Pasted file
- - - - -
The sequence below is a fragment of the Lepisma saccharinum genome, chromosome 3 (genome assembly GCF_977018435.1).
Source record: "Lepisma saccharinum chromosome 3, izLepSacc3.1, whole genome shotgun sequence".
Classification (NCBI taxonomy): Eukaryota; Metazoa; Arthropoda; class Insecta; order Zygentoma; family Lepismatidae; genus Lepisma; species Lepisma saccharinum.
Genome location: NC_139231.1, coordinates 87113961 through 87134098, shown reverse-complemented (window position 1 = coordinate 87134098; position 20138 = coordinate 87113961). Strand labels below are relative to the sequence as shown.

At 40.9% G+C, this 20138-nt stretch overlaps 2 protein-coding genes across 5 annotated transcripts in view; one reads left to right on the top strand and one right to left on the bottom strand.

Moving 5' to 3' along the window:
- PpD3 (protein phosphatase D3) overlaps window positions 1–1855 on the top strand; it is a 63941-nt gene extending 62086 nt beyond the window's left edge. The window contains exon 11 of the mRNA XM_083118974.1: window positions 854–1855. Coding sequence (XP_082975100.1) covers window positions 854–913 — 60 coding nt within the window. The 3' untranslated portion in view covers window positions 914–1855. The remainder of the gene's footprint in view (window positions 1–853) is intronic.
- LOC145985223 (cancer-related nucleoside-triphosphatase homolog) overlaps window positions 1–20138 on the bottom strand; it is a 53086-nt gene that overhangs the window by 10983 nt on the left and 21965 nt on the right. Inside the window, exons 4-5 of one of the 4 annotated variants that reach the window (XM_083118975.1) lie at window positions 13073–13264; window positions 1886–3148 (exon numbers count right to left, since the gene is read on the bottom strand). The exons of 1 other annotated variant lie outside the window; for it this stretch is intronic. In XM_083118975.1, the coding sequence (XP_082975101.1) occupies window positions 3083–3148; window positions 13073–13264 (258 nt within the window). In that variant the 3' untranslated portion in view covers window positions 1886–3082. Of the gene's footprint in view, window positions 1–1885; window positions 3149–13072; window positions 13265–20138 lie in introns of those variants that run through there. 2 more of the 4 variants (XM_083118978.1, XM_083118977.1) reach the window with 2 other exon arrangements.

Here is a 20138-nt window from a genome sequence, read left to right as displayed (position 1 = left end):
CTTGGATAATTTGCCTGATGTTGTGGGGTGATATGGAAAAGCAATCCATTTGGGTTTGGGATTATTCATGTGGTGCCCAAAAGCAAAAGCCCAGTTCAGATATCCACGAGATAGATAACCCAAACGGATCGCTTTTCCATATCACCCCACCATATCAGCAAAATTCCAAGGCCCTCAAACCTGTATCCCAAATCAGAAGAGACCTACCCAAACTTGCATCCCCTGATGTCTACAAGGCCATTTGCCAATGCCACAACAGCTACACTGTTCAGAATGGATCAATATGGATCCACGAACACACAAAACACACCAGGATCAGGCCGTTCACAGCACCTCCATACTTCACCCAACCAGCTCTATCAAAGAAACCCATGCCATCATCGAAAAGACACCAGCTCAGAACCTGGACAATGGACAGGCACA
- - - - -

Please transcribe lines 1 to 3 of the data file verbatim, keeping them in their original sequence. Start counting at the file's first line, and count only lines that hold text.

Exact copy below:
The sequence below is a fragment of the Lepisma saccharinum genome, chromosome 3 (genome assembly GCF_977018435.1).
Source record: "Lepisma saccharinum chromosome 3, izLepSacc3.1, whole genome shotgun sequence".
Classification (NCBI taxonomy): Eukaryota; Metazoa; Arthropoda; class Insecta; order Zygentoma; family Lepismatidae; genus Lepisma; species Lepisma saccharinum.